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April 3, 2018IM -
Bush, a Local 257 (Nashville, TN) member, cherishes the art of co-writing, and for Storyman he co-wrote every song. Among his collaborators were Jeff Black, Emmylou Harris of Local 161-710 (Washington, DC) and master of songwriting, the late Guy Clark. And, Bush’s entire band contributed to the tune “It’s Not What You Think.” Among guest artists on the recording are Harris, and Local 257 members Alison Krauss and famed session pianist Pig Robbins. Like much of Bush’s work, the music defies classification, pushing boundaries of newgrass to include jazz, folk, rock, reggae, and country swing.
The narrative in Storyman is unusually personal for Bush. He and Clark wrote “Carcinoma Blues,” a dark subject, Bush admits. He says, “We both had our bouts with cancer.” Bush recalls how musicians came to the rescue when he was diagnosed at age 30. “That was a life changing moment, being humbled and accepting your friends’ help. They helped save my life for sure and it took a financial burden off,” says Bush. He says it put everything into perspective for him and his wife, Lynn. “We realized early on that every day counts; these are the good days and it’s up to us to make them that way.”
The song “Bowling Green,” co-written with Jon Randall Stewart of Local 257, was inspired by the person who most influenced Bush’s career, his father, Charlie Bush. A big fan of fiddle music, Charlie introduced his son to the music of Grand Ole Opry fiddler Tommy Jackson through an album package of five 78s. The family farm outside of Bowling Green, Kentucky, was the perfect setting for a budding songwriter and musician like Bush.
“Playing with Tommy was a mandolin player [Hank Garland]. I immediately liked the sound of fiddle and mandolin together,” says Bush, who first took up the mandolin at age 11, proving to be a prodigious talent.
He soon discovered other bluegrass mandolin players, including Bill Monroe, Jesse McReynolds, and Bob Osborne. Bush remembers his dad saying, “Those guys are all great but you need to hear Jethro Burns.” Half of the comedic duo Homer and Jethro, Burns was a virtuoso jazz mandolin player. “My main influences after that were Bill Monroe and Jethro Burns,” says Bush.
From then on, Bush says. “My mind was consumed with music and school days were spent thinking about tunes. I would sit and wonder about where the notes were for the fiddle tunes I was hearing in my head. It would be a mad dash to get home and put an instrument in my hands.”
A drummer in the school marching band, he also played bass violin in the stage band, electric guitar in rock bands, and fiddle and mandolin in bluegrass bands. As a teenager, he was a three-time National Junior Fiddle Champion.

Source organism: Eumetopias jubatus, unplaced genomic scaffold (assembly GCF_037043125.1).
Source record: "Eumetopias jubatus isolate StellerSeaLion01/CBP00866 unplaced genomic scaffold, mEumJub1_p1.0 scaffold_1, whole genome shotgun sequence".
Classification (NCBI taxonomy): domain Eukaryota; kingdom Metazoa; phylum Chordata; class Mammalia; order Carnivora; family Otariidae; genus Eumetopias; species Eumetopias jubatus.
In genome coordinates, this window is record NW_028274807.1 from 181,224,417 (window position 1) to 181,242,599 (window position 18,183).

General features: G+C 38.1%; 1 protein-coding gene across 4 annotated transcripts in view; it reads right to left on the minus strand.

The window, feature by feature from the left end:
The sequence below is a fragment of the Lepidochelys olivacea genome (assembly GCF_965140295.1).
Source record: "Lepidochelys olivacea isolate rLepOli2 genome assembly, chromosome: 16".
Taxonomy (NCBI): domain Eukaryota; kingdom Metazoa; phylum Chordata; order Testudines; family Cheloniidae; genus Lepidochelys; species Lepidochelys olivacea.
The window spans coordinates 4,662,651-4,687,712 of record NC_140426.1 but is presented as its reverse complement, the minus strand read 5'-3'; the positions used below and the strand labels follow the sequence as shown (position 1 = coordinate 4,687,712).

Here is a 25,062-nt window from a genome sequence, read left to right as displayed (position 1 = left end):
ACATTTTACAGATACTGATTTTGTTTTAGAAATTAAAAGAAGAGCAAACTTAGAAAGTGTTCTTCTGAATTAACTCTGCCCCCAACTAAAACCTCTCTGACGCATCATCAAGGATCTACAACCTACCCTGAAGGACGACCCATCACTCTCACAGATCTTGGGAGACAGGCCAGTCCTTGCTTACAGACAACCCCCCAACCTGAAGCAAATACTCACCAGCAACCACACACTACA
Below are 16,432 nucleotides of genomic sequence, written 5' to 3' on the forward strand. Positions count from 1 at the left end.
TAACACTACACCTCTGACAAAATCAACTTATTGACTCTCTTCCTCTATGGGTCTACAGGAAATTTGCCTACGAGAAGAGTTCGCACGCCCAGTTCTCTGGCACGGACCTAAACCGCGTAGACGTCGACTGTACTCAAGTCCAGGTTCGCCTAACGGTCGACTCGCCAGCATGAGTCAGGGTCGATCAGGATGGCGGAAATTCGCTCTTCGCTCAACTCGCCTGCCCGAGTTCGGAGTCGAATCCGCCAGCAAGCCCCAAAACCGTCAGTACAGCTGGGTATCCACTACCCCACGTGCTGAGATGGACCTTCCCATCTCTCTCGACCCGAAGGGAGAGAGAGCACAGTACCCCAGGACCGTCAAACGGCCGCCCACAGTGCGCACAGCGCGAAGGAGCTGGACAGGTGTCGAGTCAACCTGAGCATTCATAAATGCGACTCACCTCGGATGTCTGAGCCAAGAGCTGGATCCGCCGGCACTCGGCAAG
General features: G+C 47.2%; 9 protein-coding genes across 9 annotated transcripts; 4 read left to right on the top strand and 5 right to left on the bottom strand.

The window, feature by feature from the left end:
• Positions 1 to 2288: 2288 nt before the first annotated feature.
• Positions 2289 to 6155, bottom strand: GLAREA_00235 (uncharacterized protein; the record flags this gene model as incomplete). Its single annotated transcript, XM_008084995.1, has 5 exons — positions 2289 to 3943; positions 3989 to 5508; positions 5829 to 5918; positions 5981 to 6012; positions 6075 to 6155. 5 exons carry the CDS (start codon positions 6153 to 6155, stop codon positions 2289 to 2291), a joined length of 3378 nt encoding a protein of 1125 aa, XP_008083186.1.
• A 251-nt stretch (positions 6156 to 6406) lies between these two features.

Growing up about 55 miles from Nashville, he faithfully listened to the Grand Ole Opry, watched Flatt & Scruggs on TV, and made trips to Music City, which led to unexpected opportunities. While visiting the Roy Acuff museum on Broadway, Charlie Bush struck up a conversation with Bashful Brother Oswald. “My dad told him I played the fiddle. Oswald brought out a fiddle and after I played a couple tunes, he got on the phone and told Roy he’d better get down there, ‘We got a boy that can fiddle,’” recalls Bush.
“Acuff was one of my father’s biggest musical heroes. We were both totally overwhelmed,” says Bush. Over the next couple years, Sam and Charlie were frequent visitors to Acuff’s Ryman dressing room, which was a running fiddle jam session between Opry performances.
At one Friday Opry show Bush even took center stage. “I was standing on the side stage and unbeknownst to me, Mr. Acuff had told my dad to get my fiddle. All of a sudden my dad walked up with my fiddle and bow and said, ‘Roy’s going to put you on. What are you going to play?’”
At some point Bush knew music would be his life. “I realized there was this large world of music and maybe I’d get to be part of that. There was never one conscious decision that I was going to make my living doing this; the music just led me there,” he says.
For Bush, becoming a professional meant joining the union. He has a vivid recollection of taking a Greyhound bus 120 miles to Louisville to sign up at age 17. “When I first started on the road in 1970, you had to file a union contract with all locals for every job,” he says, adding that he misses meeting union reps in each city. He transferred his membership to Local 257 when he moved to Nashville around 1980 to be with his sweetheart to whom he’s now been married for 33 years.
“I take great pride in being in the Nashville union; there’s a great tradition here,” he says of his local. “Especially in this town as a session player, if you ever have a problem, you have recourse. With working musician Dave Pomeroy as president, our Nashville union is thriving. I encourage young musicians, as they move to town, to join the union.”
Bush moves easily from session to sideman to soloist, lead singer, and bandleader. Following our interview he was heading to a rehearsal of a house band led by Don Was for Charlie Daniel’s Volunteer Jam. “There are opportunities in Nashville that you don’t find in other cities,” he says.
Among the musicians he’s recorded with are: Don Williams, Brother Phelps, Doc Watson, Steve Warner, Michael Bolton, Dan Seals, Sawyer Brown, Foster & Lloyd, Keith Whitley, Run-DMC, and Local 257 members Trisha Yearwood, Steve Earle, Kathy Mattea, Suzy Bogguss, and Nanci Griffith. Plus, he may be the only mandolin player to ever play with KISS.